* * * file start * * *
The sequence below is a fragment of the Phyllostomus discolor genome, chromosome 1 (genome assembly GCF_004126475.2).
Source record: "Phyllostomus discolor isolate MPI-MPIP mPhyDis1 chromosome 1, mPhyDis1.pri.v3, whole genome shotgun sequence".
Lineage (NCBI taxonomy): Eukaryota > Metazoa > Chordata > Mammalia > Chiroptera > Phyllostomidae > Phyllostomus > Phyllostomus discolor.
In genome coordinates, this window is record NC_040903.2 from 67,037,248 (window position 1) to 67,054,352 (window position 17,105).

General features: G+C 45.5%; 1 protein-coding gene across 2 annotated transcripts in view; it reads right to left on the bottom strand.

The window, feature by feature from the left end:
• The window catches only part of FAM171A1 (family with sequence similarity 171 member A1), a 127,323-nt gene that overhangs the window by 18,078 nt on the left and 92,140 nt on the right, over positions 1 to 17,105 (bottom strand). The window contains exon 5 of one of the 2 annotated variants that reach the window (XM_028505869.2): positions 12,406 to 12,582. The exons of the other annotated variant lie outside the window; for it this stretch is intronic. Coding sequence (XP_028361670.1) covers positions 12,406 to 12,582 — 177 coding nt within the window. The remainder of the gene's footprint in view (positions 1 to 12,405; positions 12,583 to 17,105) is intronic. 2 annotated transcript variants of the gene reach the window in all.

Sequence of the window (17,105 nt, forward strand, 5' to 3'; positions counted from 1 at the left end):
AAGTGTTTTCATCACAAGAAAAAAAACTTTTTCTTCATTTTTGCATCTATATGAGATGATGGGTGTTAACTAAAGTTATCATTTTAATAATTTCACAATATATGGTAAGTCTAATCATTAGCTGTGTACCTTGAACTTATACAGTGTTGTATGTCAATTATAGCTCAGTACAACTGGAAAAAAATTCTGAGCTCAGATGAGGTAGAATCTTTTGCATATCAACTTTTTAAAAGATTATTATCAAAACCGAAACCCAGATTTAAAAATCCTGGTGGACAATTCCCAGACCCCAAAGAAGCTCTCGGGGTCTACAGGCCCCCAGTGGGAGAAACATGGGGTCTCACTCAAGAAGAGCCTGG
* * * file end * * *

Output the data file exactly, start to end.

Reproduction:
The sequence below is a fragment of the Phyllostomus discolor genome, chromosome 1 (genome assembly GCF_004126475.2).
Source record: "Phyllostomus discolor isolate MPI-MPIP mPhyDis1 chromosome 1, mPhyDis1.pri.v3, whole genome shotgun sequence".
Lineage (NCBI taxonomy): Eukaryota > Metazoa > Chordata > Mammalia > Chiroptera > Phyllostomidae > Phyllostomus > Phyllostomus discolor.
In genome coordinates, this window is record NC_040903.2 from 67,037,248 (window position 1) to 67,054,352 (window position 17,105).

General features: G+C 45.5%; 1 protein-coding gene across 2 annotated transcripts in view; it reads right to left on the bottom strand.

The window, feature by feature from the left end:
• The window catches only part of FAM171A1 (family with sequence similarity 171 member A1), a 127,323-nt gene that overhangs the window by 18,078 nt on the left and 92,140 nt on the right, over positions 1 to 17,105 (bottom strand). The window contains exon 5 of one of the 2 annotated variants that reach the window (XM_028505869.2): positions 12,406 to 12,582. The exons of the other annotated variant lie outside the window; for it this stretch is intronic. Coding sequence (XP_028361670.1) covers positions 12,406 to 12,582 — 177 coding nt within the window. The remainder of the gene's footprint in view (positions 1 to 12,405; positions 12,583 to 17,105) is intronic. 2 annotated transcript variants of the gene reach the window in all.

Sequence of the window (17,105 nt, forward strand, 5' to 3'; positions counted from 1 at the left end):
AAGTGTTTTCATCACAAGAAAAAAAACTTTTTCTTCATTTTTGCATCTATATGAGATGATGGGTGTTAACTAAAGTTATCATTTTAATAATTTCACAATATATGGTAAGTCTAATCATTAGCTGTGTACCTTGAACTTATACAGTGTTGTATGTCAATTATAGCTCAGTACAACTGGAAAAAAATTCTGAGCTCAGATGAGGTAGAATCTTTTGCATATCAACTTTTTAAAAGATTATTATCAAAACCGAAACCCAGATTTAAAAATCCTGGTGGACAATTCCCAGACCCCAAAGAAGCTCTCGGGGTCTACAGGCCCCCAGTGGGAGAAACATGGGGTCTCACTCAAGAAGAGCCTGG